Swarm Formations Demonstration (KEEL-based policies)

Instructions below.

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Overview:

This is an extension of the Swarm Management demonstration. In the Swarm Management demonstration, the swarm self-organized by selecting a leader and a squad based on their own self-evaluation before engaging a target identified by clicking on the land surface. In the lower right corner of the demonstration, configuration options are provided (see below): number of quadcopters, number that will assigned to the next target, policy configuration and display options.

The video below provides a brief explanation of what is going on behind the scenes.

 

This demonstration extends the options by allowing a controlling entity (you) to select formations to which the UAVs fall into their assigned positions. Of course, in production, there could be external intelligence that was available to the lead drone, that could dictate the formation to that drone's team. These named formations would be defined by SMEs assigned to defining tactics and strategies for battlefield engagements.

But to demonstrate this formation and fragmentation concept, a radio button selection allows the user to assign linear or radial formations.

Up close:

Radio buttons are for Clr (for no pattern), 1 for lines of UAVs and 2 for a radial pattern.

For radial.

Formation Operation:

Click the radio buttons to switch from a structured formation to an unstructured one and from one formation to another.

Internals:

Each UAV is an "object" (in software terms). Each UAV has a graphical component that represents a UAV. It also has behavioral characteristics that cause it to behave on the screen.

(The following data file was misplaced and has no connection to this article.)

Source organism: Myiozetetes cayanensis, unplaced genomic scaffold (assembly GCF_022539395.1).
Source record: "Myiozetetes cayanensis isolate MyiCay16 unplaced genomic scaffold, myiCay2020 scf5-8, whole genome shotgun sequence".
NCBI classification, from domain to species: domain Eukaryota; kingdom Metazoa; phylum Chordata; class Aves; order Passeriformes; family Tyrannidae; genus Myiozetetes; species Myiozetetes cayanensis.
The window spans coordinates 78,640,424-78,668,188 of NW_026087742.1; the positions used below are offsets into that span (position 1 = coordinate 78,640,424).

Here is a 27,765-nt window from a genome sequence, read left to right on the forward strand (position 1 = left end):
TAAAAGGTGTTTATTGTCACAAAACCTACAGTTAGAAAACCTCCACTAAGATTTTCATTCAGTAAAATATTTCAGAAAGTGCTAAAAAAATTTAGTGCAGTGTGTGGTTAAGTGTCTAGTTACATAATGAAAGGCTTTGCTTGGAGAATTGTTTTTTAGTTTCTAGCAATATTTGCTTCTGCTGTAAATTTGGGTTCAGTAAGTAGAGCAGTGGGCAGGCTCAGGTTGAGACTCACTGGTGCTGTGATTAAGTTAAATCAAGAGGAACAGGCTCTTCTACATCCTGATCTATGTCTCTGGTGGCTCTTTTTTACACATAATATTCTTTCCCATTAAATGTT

For each UAV, the behavior is driven by two (2) KEEL Engines. This means that a production UAV would have 2 small KEEL-based cognitive engines defining behavior if one was to match this demonstration. (One KEEL Engine is used for self-organization to determine which UAVs should be part of a squad that engages a target. The Other KEEL Engine (in each UAV) is used for collision avoidance. This keeps the UAVs (2 dimensional for this demonstration) from running into each other.

A CONF (Configuration) checkbox (top of control pane) is used to open a window at the left side of the screen to change this behavior.

The VIEW checkbox in the control pane above the radio buttons, opens the View pane that shows the driving factors used in the teaming decisions.

You can click on one of the UAVs and "see how it is interpreting its world.

With the Config window you can influence the operational policies using configuration parameters that have been exposed in the KEEL-defined policy. We have selected a few parameters that one might want to expose to the field commander to demonstrate how one can create policies that can be field adjusted.

In the video, below the demonstration at the top of this page, we are showing how one can adjust the collision avoidance policy, that allows the UAVs to ignore the presence of other UAVs and they crash.

For a full explanation of the adaptive operational policies, contact Compsim.

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